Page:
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All American Banana Roll

by Flo Braker

Sometimes dessert making is a challenge. One challenge that many home bakers shy away from is making a dessert roll. They are convinced that a thin flat cake cannot be rolled into a cylinder without forming gaping cracks and ending up unattractive and unappetizing.

The following tips for making an All-American Banana Roll will show even the most wary baker that it is possible to roll a cake successfully, with beautiful results.

Perhaps the most unusual thing about the banana sheet cake that forms the roll is that it is a buttercake rather than the traditional, easier-to-roll spongecake. A buttercake's density makes it less flexible than an airier cake, and therefore subject to cracking when rolled, but after spending years in the kitchen, I offer a set of foolproof instructions for taking the frustration out of creating a rich, irresistible cake roll.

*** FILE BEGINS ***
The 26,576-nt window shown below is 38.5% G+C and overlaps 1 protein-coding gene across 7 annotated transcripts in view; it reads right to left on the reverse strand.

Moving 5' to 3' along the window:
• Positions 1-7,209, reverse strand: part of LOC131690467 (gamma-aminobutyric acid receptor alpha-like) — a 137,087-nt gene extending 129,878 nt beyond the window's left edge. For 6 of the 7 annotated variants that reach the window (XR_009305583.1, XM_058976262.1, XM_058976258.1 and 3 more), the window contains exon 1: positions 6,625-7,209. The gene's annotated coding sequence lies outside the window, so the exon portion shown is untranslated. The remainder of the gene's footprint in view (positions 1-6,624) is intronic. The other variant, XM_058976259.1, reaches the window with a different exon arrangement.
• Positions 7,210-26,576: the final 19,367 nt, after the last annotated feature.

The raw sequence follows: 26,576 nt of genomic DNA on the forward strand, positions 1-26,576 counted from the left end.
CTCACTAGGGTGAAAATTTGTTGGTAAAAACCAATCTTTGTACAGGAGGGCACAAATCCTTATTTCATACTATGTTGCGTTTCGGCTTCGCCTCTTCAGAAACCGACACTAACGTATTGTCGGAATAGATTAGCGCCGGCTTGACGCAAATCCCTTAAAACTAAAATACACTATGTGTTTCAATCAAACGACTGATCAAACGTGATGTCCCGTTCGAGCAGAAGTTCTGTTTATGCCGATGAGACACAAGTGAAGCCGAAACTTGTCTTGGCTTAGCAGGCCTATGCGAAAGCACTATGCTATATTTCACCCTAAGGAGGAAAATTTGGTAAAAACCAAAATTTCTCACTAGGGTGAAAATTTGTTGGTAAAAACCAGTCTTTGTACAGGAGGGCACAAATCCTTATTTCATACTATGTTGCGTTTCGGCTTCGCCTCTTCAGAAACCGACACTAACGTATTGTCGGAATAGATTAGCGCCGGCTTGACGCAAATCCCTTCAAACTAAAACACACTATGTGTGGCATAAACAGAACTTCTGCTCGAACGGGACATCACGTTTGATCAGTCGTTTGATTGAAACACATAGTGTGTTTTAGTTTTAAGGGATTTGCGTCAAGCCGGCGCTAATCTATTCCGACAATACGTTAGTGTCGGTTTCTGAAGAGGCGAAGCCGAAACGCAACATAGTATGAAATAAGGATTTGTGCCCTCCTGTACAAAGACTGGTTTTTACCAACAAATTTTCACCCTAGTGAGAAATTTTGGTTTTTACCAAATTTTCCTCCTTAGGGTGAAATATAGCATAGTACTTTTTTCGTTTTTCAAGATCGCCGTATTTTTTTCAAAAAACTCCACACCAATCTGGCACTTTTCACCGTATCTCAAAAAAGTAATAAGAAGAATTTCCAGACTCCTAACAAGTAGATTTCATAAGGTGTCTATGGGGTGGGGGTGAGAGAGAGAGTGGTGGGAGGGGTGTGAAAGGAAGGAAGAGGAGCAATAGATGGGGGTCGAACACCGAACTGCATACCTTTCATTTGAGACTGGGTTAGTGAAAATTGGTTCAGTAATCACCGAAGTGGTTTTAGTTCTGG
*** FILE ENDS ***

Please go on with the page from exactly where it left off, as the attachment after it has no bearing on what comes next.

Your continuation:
* For baking the cake, I use an aluminum 12" x 15 1/2" inch baking sheet. It is larger than the standard 10" x 15" inch jelly roll pan and allows for a thinner cake. These large pans are available in hardware stores, and the only ones I have encountered have a nonstick finish, which is fine, but not necessary for baking this cake. A regular jelly roll pan will also work in this recipe, but you may have to hold back some of the batter.

* Spread the batter very thin, between 1/4" and 3/8". (It will increase in volume in the oven.) You are using the same amount of batter that goes into an 8-inch round cake layer, and at first you won't believe it will cover the entire baking sheet, but it will. You do not have to rush.